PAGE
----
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    ABSTRACT: Even when tuberculosis (TB) treatment is free, hidden costs incurred by patients and their households (TB-affected households) may worsen poverty and health. Extreme TB-associated costs have been termed "catastrophic" but are poorly defined. We studied TB-affected households' hidden costs and their association with adverse TB outcome to create a clinically relevant definition of catastrophic costs.
    PLoS Medicine 07/2014; 11(7):e1001675. · 15.25 Impact Factor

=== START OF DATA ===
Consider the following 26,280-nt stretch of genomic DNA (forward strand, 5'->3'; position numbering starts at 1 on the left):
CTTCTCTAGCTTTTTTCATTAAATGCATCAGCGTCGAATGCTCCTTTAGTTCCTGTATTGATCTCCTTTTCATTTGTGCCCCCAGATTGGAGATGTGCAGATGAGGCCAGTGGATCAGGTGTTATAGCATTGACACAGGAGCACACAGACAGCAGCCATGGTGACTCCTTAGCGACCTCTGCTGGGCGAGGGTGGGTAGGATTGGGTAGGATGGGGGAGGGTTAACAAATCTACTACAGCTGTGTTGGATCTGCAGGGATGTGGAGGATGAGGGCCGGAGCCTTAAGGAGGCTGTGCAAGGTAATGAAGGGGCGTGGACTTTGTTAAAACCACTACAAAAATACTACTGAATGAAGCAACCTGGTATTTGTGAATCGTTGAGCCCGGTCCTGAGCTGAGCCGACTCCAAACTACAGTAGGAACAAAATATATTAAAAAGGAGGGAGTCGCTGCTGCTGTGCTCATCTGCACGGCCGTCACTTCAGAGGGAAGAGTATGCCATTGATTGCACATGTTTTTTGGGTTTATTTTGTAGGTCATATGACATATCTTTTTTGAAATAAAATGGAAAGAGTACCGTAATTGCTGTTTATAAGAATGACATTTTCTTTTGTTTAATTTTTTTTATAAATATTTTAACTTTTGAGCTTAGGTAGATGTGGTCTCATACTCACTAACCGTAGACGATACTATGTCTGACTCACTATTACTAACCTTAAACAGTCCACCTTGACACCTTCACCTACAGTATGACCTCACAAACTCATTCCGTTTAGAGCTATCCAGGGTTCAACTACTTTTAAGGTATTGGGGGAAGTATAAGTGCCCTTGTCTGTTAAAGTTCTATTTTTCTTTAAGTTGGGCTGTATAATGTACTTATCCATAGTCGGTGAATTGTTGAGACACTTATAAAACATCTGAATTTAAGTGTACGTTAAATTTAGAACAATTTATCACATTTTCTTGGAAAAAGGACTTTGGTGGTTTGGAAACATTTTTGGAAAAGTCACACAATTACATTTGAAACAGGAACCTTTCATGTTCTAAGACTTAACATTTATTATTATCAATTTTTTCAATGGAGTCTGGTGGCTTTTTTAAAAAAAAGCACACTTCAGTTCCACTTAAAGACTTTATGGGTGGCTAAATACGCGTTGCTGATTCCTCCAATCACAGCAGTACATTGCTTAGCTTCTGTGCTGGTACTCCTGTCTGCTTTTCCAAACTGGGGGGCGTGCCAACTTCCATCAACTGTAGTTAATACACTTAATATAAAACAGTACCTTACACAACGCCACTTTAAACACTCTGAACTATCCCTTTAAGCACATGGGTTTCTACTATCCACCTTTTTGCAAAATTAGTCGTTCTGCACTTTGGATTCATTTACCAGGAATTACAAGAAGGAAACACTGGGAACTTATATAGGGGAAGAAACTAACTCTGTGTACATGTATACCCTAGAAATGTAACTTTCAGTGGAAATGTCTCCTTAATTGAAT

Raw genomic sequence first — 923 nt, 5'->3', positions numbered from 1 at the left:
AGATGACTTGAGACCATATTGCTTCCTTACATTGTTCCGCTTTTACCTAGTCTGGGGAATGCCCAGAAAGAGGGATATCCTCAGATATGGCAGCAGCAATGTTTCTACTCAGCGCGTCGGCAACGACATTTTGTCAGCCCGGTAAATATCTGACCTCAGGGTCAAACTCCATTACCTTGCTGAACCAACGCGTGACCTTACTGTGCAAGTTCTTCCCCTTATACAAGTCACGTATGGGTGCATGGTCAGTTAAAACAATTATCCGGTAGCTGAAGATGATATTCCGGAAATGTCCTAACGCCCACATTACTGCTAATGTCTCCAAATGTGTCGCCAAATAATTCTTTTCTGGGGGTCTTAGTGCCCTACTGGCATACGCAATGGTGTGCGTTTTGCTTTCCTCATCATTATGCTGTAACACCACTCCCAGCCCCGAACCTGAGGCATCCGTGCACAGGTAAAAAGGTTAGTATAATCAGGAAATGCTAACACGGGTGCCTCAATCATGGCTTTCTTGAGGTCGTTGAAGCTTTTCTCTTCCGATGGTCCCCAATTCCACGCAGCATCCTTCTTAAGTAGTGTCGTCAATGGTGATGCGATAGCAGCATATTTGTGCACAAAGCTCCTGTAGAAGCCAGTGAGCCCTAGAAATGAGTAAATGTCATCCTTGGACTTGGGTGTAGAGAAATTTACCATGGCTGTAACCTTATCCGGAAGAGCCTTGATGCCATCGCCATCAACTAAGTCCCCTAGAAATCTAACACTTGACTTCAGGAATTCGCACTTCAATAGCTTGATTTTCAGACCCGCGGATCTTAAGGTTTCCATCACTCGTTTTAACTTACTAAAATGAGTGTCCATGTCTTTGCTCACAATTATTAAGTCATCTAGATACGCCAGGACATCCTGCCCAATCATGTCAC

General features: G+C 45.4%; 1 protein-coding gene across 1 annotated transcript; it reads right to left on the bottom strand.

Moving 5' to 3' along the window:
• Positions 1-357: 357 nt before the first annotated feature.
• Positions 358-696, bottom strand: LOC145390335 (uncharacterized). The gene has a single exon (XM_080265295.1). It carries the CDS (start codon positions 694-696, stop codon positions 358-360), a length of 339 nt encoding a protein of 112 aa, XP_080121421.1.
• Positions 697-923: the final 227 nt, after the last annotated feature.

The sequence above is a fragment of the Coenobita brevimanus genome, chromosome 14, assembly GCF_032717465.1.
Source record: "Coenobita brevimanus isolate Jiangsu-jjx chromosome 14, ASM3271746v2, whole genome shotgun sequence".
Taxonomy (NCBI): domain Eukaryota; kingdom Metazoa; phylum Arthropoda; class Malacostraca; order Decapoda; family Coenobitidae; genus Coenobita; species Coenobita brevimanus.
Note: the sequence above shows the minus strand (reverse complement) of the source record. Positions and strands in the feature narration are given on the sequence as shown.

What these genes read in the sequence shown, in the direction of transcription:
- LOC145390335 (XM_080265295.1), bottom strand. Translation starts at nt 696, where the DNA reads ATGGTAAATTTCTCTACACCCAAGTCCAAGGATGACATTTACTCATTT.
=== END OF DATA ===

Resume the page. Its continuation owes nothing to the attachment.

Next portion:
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    ABSTRACT: In order to inform the development of appropriate strategies to improve financial risk protection, we conducted a systematic literature review of the financial burden of tuberculosis (TB) faced by patients and affected families.The mean total costs ranged from $55 to $8198, with an unweighted average of $847. On average, 20% (range 0-62%) of the total cost was due to direct medical costs, 20% (0-84%) to direct non-medical costs, and 60% (16-94%) to income loss. Half of the total cost was incurred before TB treatment. On average, the total cost was equivalent to 58% (range 5-306%) of reported annual individual and 39% (4-148%) of reported household income. Cost as percentage of income was particularly high among poor people and those with multidrug-resistant TB. Commonly reported coping mechanisms included taking a loan and selling household items.The total cost of TB for patients can be catastrophic. Income loss often constitutes the largest financial risk for patients. Apart from ensuring that healthcare services are fairly financed and delivered in a way that minimises direct and indirect costs, there is a need to ensure that TB patients and affected families receive appropriate income replacement and other social protection interventions.